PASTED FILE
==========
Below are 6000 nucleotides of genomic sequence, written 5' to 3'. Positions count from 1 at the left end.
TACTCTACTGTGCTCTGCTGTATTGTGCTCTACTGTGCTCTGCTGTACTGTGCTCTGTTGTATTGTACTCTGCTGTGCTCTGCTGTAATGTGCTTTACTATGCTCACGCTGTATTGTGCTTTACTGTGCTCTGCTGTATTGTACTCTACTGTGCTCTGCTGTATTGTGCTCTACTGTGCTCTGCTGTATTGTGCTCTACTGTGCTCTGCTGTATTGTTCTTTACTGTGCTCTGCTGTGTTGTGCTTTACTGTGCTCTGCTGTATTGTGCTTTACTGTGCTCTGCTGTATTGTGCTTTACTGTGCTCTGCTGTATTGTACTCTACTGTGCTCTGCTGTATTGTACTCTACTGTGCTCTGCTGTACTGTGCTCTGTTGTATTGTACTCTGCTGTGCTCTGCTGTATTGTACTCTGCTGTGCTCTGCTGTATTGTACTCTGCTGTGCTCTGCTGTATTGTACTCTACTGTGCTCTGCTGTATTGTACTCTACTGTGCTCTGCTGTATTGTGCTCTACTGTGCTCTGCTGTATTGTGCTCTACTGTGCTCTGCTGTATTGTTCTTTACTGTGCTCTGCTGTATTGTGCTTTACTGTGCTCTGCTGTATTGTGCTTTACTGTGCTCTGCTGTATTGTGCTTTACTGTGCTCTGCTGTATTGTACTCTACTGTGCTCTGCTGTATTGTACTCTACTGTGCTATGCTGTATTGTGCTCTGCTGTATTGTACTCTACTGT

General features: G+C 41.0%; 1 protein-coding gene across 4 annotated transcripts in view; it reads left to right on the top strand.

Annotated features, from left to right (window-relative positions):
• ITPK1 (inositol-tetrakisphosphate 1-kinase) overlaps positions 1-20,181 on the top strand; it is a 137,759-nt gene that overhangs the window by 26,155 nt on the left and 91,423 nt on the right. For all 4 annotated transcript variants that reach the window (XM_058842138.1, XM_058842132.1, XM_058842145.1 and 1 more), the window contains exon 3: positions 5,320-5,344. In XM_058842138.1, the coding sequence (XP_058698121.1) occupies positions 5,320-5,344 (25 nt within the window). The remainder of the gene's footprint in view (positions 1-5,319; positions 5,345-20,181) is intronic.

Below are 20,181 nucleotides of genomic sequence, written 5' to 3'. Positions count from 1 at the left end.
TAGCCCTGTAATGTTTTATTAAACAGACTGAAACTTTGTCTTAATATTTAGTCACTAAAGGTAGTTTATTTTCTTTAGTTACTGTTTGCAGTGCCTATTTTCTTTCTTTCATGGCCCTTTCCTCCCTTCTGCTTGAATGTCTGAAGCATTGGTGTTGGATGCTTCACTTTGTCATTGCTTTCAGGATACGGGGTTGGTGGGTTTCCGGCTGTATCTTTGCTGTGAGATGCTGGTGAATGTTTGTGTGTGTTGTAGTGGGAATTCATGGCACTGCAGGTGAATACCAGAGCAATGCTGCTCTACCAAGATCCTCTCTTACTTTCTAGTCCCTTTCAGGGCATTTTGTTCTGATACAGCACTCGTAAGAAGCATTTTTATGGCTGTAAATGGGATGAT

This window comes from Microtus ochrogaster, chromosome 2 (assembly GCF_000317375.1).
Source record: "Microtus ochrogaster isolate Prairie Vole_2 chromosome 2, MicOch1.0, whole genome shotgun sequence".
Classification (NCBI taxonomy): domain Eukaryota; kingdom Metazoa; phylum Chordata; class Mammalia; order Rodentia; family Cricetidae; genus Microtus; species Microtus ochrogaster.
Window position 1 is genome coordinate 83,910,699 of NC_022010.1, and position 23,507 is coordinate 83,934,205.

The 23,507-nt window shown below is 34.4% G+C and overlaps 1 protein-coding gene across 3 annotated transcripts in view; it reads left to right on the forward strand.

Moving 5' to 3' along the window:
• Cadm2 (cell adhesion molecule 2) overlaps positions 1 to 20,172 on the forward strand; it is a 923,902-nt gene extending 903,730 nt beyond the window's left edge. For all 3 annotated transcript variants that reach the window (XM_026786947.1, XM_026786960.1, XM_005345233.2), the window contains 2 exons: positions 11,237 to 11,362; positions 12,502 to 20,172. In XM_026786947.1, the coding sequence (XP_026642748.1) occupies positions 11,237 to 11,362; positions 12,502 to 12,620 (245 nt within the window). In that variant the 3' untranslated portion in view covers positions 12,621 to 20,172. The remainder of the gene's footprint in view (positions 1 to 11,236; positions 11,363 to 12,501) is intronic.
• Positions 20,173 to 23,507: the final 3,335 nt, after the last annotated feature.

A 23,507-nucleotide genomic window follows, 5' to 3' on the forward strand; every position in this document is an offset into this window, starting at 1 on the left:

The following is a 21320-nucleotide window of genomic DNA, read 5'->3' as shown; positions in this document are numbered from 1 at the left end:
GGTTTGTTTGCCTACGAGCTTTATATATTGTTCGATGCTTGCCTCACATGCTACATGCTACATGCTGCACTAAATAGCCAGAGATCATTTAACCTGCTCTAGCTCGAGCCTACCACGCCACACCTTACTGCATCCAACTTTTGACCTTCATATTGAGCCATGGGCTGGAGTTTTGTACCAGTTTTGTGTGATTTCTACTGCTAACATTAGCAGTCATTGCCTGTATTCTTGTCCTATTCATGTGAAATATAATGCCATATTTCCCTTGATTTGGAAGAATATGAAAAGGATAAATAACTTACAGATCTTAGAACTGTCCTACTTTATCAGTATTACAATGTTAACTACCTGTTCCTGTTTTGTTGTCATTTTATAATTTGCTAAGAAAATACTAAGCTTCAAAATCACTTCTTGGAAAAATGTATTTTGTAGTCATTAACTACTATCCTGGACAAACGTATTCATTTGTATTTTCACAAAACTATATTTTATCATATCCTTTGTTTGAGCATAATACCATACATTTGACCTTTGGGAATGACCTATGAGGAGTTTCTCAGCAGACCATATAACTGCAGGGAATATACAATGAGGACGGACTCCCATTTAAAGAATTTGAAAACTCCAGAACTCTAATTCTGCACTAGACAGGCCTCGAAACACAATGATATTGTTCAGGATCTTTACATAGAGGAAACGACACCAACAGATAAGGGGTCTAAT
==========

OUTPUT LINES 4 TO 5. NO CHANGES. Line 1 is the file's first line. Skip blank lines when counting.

Annotated features, from left to right (window-relative positions):
• ITPK1 (inositol-tetrakisphosphate 1-kinase) overlaps positions 1-20,181 on the top strand; it is a 137,759-nt gene that overhangs the window by 26,155 nt on the left and 91,423 nt on the right. For all 4 annotated transcript variants that reach the window (XM_058842138.1, XM_058842132.1, XM_058842145.1 and 1 more), the window contains exon 3: positions 5,320-5,344. In XM_058842138.1, the coding sequence (XP_058698121.1) occupies positions 5,320-5,344 (25 nt within the window). The remainder of the gene's footprint in view (positions 1-5,319; positions 5,345-20,181) is intronic.